The Mint has identified a market for these special gold pieces and their innovation is likely to continue. The American Liberty series should resume in 2017, and other special pieces may be in the early planning stages (a 2021 Peace dollar in gold?). For us, listing the 2016 coins in this section seems to be a reasonable decision. 

    Readers seek advice, reassurance on a wide range of hobby topics

    August 12, 2016 12:36 PM by
    An important part of the job for Coin World’s editorial staff is interacting with the collecting public. While on occasion we can do so in person at conventions like the American Numismatic Association World’s Fair of Money, in progress while I write these words, most of our interaction occurs over the telephone or via email. Still, we can learn a lot from you in these exchanges.

    Take, for example, a phone call from a reader about senior editor Jeff Starck’s recent article that referenced Kurdistan. The caller, who was very pleasant, wanted to point out that no independent nation called Kurdistan exists. When I edited that story, I should have made a revision to clarify the point in the article.

    After we discussed this topic, the caller then asked several questions, including seeking advice on what was the best auction house to which to consign his collection. I noted at the beginning of our conversation that it is inappropriate for editorial staff members to recommend one auction firm or dealer or grading service over a rival. But I was able to discuss the topic in general terms, offering some basic advice. All in all, it was a pleasant 22-minute conversation and we both learned from the exchange.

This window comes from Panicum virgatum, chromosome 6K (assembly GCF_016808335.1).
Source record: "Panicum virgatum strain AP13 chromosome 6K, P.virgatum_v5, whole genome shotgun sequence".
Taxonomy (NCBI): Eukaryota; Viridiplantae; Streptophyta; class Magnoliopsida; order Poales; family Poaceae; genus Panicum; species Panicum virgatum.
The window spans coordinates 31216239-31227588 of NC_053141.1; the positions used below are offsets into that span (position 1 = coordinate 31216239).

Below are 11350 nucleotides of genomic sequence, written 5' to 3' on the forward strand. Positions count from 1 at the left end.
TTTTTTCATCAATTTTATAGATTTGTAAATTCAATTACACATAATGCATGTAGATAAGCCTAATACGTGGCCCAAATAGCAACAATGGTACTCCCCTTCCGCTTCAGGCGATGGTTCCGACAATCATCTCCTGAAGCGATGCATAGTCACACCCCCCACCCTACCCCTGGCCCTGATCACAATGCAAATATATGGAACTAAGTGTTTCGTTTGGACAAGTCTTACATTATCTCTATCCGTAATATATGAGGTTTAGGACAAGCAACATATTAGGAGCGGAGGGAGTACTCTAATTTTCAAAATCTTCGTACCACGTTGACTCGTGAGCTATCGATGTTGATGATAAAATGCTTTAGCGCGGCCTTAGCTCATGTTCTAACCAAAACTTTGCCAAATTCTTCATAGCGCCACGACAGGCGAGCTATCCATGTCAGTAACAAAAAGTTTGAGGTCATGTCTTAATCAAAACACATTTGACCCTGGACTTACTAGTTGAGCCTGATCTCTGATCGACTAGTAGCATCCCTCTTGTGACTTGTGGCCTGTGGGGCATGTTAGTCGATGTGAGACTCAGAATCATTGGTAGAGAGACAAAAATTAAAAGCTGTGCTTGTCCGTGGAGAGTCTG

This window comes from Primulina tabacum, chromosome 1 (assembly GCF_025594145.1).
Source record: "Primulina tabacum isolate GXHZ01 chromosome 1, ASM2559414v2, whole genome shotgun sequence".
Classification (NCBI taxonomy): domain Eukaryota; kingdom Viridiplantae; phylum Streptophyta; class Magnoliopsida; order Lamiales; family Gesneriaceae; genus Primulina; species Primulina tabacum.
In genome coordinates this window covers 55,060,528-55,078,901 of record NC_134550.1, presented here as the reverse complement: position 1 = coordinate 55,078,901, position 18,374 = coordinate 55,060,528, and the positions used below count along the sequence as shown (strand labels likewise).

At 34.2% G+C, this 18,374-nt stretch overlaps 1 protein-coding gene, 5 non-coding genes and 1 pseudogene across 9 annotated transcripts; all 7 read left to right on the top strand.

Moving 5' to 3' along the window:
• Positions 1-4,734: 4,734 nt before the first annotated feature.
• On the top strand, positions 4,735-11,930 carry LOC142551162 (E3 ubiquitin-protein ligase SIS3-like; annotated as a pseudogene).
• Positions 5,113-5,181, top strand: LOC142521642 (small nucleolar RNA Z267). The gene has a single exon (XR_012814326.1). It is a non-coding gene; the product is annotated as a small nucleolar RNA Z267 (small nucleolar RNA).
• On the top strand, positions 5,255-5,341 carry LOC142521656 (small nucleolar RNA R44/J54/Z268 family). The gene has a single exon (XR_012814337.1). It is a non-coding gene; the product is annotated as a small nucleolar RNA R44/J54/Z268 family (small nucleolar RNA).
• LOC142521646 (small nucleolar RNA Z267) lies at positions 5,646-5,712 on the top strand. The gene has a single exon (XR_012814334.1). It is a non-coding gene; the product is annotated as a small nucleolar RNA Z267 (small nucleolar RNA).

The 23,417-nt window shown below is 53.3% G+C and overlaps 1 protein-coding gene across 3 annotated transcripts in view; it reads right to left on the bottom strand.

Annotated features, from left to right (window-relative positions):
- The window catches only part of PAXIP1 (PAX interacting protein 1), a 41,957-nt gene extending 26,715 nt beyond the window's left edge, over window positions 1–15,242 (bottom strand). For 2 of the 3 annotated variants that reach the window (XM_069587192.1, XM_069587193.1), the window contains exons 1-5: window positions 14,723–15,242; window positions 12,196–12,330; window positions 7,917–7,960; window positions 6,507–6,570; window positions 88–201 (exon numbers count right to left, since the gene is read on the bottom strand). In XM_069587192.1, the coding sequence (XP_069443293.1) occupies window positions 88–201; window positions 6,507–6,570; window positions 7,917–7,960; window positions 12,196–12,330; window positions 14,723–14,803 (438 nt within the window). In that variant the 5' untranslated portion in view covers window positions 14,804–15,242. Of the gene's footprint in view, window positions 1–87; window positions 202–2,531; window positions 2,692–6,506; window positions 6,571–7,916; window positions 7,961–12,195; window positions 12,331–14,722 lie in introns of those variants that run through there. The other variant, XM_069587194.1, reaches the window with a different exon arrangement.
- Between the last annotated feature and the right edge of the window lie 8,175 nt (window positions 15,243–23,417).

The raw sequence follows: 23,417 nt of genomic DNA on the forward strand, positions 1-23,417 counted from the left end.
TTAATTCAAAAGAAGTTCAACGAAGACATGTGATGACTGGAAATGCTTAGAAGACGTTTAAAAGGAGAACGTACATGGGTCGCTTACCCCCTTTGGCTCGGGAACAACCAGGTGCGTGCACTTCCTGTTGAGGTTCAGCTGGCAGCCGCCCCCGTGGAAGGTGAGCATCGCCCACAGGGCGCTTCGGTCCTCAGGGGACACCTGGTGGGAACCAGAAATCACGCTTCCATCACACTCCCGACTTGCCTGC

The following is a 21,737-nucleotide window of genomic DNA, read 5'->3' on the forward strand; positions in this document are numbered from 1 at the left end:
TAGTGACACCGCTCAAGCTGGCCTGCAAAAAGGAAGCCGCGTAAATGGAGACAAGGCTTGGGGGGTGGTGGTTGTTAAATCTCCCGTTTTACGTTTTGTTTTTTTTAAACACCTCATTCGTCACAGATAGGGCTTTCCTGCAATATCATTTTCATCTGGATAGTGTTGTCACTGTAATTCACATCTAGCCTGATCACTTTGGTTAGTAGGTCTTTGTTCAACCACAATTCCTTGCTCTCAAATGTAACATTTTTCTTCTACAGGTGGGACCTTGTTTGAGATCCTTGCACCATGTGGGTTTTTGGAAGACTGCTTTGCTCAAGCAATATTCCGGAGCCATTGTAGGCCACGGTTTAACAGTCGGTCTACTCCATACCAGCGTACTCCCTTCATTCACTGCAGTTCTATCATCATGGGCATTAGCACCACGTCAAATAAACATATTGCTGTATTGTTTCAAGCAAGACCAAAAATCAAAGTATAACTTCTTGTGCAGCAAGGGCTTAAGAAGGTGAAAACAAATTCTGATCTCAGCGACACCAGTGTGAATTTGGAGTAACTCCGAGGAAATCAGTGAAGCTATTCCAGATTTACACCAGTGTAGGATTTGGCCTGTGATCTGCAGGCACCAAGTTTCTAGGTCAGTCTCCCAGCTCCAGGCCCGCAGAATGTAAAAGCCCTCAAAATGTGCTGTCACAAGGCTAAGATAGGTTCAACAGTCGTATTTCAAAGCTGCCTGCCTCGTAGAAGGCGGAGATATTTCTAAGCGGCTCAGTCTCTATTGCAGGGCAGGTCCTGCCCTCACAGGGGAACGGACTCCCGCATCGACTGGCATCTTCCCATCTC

Another recent exchange came via email from a reader who wanted to know what safeguards, if any, are in place at grading services to ensure that coins are not switched for inferior examples by the graders or support staff opening customer mail. It appears that this collector did not have much experience, if any, working with a grading service.

    This is a question I get periodically, and while I cannot speak about specific procedures practiced by all of the firms, I rush to reassure readers that grading services are trusted by professionals to grade coins worth thousands, tens of thousands and even hundreds of thousands of dollars. I add that it is unlikely that a professional authenticator or grader would risk their professional reputation or livelihood over a customer’s $100 or $200 coin (most callers on this topic are considering submitting coins of generally low value, though of importance to their owners, of course). All of us in the hobby are security conscious, naturally, so the reader’s apprehension is understandable.

    Another caller had been contacted by a firm wanting to sell him a recent Uncirculated American Eagle 1-ounce gold coin graded Mint State 70 at a price that was well above our price guide values. The firm, according to the caller, was stressing the mintage as being less than 8,000 coins. I explained to the caller that this was not an unusual mintage for coins of recent vintage. And while I couldn’t tell the reader what he should do, I was able to get him thinking about what steps he could take to determine whether a deal offered him was a good one.

    We are always happy to talk with our readers, so don’t hesitate to call me at 937-498-0853